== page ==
Author Archives: Richard Jones

An aside on church visits

I like old churches, I like them very much indeed. Which is something of a paradox for someone who is very strongly atheist. I think it’s because I find a familiarity in them which, despite my views on organized religion, I do not find threatening. They also have, for me, an aura of nostalgia. This is not the all-too-frequent nationalist yearning for some imagined Miss Marple England; it is a genuine series of memories from my childhood during the late 1960s.

When our family moved from terraced urban Croydon to a bright detached house at the foot of the South Downs in Newhaven in May 1965, my father’s natural history wanderlust took the family hiking across the hills, squelching across the flood plains of the nearby Ouse, and padding deep into the woods of the Weald. This was a time before we owned a car, so all these weekend rambles were by bus and train. Heading off was a quick march down to the Number 12 bus-stop at Denton Corner, or along the Drove Road to Newhaven Town Station to catch our scheduled train to Lewes and beyond.

We’d head to Friston Forest, Abbot’s Woods, Vert Wood, Birling Gap and the Seven Sisters, the South Downs escarpment from Itford to Willingdon, and the meandering valley of the River Cuckmere from Alfriston to the sea. At the end of the day we’d amble back to the bus stop to head home. This would inevitably be in one of the endless tiny villages and hamlets that dotted the area, and in the half hour or so that we waited for the small green and white charabanc to appear, we’d inevitably take a turn round the local churchyard to eye up lichens on the pollution-free gravestones and filmy ferns betopping the ancient flint-and-mortar walls. We might even pop inside to admire the stained-glass windows or browse the local history exhibited on the memorials lining the nave.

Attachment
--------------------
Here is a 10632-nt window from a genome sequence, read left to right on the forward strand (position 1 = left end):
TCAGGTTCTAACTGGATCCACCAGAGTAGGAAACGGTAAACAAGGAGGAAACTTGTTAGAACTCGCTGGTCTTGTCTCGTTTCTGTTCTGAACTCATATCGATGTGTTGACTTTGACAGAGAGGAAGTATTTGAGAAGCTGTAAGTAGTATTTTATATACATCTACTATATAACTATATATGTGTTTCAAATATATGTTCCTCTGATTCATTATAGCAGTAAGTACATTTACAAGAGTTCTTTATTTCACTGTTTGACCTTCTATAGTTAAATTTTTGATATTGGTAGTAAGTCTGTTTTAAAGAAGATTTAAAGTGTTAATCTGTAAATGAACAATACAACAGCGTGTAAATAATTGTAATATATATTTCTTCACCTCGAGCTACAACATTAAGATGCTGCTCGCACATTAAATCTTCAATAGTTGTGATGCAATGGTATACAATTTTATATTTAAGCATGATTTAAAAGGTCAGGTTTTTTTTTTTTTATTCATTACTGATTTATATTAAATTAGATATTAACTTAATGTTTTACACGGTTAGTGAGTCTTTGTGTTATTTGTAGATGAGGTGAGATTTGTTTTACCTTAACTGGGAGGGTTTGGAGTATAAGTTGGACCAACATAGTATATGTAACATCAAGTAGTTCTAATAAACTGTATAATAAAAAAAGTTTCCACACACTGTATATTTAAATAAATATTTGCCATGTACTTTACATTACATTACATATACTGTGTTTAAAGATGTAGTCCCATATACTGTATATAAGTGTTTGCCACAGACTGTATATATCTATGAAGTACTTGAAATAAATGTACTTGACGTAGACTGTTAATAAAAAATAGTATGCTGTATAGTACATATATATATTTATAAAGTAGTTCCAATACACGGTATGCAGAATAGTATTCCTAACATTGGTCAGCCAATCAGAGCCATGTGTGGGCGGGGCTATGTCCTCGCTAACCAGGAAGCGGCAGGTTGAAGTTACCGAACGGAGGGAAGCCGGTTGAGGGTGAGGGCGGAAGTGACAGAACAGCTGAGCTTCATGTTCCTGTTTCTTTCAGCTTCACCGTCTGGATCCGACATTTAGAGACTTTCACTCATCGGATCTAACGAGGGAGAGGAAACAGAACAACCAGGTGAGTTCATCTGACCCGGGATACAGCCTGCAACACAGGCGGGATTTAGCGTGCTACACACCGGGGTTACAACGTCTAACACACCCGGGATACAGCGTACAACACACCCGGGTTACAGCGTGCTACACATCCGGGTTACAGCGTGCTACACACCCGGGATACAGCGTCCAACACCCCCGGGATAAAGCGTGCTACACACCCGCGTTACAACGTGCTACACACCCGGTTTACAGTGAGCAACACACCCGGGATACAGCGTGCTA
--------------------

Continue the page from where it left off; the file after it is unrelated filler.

Lullington was one of many claiming to be the smallest church in England, at only a few metres square it could hold (barely) a congregation of a couple of dozen people. Beddington had sheep grazing around the stones to save the warden the time and effort of scything. The tower at Jevington had a feral honeybee colony, with an endless flight of workers coming and going from an air vent or hole in the brickwork high up one face. It’s probably still there.

Most of these churches were all or part Norman, flint walls with pointed  arches on doors and windows, although most had been added to, repaired, restructured, or rebuilt in the subsequent 9 centuries. Some retained Saxon features, or floorplan, or some notion of pre-conquest religiosity. I always thought there was a pagan power in the glistening silica of the napped flint, a stone from an antediluvian world, formed from sponge spicules or some other vaguely imagined animal origin as the shells of countless marine organisms formed the chalk that enveloped it at the bottom of some ocean long ago. The crumbly cream lime mortar contrasted with the obsidian black of the flint and always looked organic, rather than made by human hands, as if it had been extruded from the very earth. If we were lucky, we’d also get a treat from the village shop, a 6d orange lolly for us kids, and a 1/- orange maid for Mum and Dad; later, if it were just me and my father, he might splash out on a choc-ice — ooh, luxury beyond belief, it was.